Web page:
Gear Seven/Arc Studios/Shift
I Like Music
Contemplative Reptile
  • International Edition
  • USA Edition
  • UK Edition
  • Australian Edition
  • Canadian Edition
  • Irish Edition
  • German Edition
  • French Edition
  • Singapore Edition
  • Spanish edition
  • Polish edition
  • Indian Edition
  • Middle East edition
  • South African Edition

Tech or Tale: What Does 2016 Hold for VR?



INFLUENCER: Adam Grint, Creative Director at The Mill’s London Studio, discusses his hopes and expectations for VR in 2016

Tech or Tale: What Does 2016 Hold for VR?

Not since my early days in the world of VFX some 15 years ago have I felt such a pioneering spirit in our industry. The allure of the unknown is irresistible; the possibility to be the first at something - to create something truly original.  It’s an opportunity that doesn’t come around very often.

That’s why so many people are rightly and enthusiastically hopping aboard the VR train. To outsiders, the windows of that train have been pretty steamed up until now - just the odd limb or face pressed against the glass to give us a glimmer into what’s in store. But 2016 should wipe the window clear, enabling consumers and creatives to peer inside for themselves.

Giant leaps were made in 2015 in VR technology. The experience of being immersed in a virtual environment now warrants the slightly ungainly process of strapping a piece of plastic to your face and staring into the void.  It’s finally somewhat more usable and accessible, and has the power to induce a sense of wonder like no other medium.

I think 2016 will be all about uptake and quality content. But how will we actually experience this stuff? Those on the inside are licking their lips almost daily at the creative possibilities of dedicated VR headsets (Oculus, Vive and Playstation VR). Deeper immersion yes, but mass adoption – maybe not just yet, until the price doesn’t stand out quite so sorely on your bank statement. However, the ubiquity and far lower price point of mobile devices will probably allow them to trump these dedicated VR headsets in terms of take up.

The possibility of interacting with others in a virtual space with Oculus’ Toybox for the Rift showed us that interacting with another person in a virtual play space not only works but is pretty fun. Once the processing power is there through advances in mobile computing and realtime cloud rendering, it will be exciting to see further iterations of this type of social VR on mobile devices. In addition, realistic avatars, courtesy of facial recognition, will make our virtual interactions more life-like.

But perhaps the most exciting technical breakthrough, that may cause the windows of the VR train to blow out entirely, is the emergence of light-field technology. Live action based VR experiences have to this point been restricted to 360 degree content from a fixed viewpoint. Light-field technologies will completely re-fresh the method in which we capture moving image. Instead of light hitting an image sensor to produce a flat, 2D image, light-field cameras capture not only the origin of the light source, but all of its data, in all directions. Armed with this, we have additional degrees of freedom to navigate the entire scene from any angle we choose. It’s truly revolutionary and has the power to take us a giant step nearer to absolute immersion with live action source material, as well as fundamentally changing traditional image capture techniques.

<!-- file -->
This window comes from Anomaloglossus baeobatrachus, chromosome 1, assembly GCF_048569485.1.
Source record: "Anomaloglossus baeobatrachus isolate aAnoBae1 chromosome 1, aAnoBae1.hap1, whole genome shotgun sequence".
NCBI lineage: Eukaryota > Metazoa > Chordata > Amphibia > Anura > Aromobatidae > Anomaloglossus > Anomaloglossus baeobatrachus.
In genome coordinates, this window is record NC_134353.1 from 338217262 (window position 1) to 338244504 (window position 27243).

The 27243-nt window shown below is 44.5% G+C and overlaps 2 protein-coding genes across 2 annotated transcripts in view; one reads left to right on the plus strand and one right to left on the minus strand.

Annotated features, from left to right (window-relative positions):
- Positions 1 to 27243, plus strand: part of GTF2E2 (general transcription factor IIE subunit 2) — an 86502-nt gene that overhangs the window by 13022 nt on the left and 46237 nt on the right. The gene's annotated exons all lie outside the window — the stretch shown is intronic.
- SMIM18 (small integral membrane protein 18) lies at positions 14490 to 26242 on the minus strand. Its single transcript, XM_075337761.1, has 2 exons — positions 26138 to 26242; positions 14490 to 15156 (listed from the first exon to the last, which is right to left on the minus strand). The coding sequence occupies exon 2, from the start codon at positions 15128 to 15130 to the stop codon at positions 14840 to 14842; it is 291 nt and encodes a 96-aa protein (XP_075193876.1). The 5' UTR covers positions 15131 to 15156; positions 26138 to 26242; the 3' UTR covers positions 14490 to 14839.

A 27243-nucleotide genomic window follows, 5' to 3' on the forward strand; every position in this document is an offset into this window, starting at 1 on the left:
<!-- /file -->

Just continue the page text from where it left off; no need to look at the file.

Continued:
Regardless of how you experience VR over the coming months, my hope and expectation is that 2016 will be the year of QUALITY CONTENT; aided and abetted by new technology. Engaging content has to rise to the top to give meaning to all the earnest endeavors in the science labs. The winners will be those who are able to harness the relevant technology, ally it with strong creative suited to the medium, and then distill it down to a concept that consumers can easily digest. The tech will then just fade into the background.

What we have in store is a true collaboration between scientific research and creative thinking, which is pretty exciting in itself. Someone just needs to draw a heart on the steamed up window of VR, to let everyone know, that those on the inside making this stuff, still know what’s important - after all, if we fail to make the human connection and affect people emotionally, then we will have missed the opportunity afforded to us by all this wonderful shiny new tech.

view more - Thought Leaders
Sign up to our newsletters and stay up to date with the best work and breaking ad news from around the world.
Mill London, Thu, 14 Jan 2016 17:26:57 GMT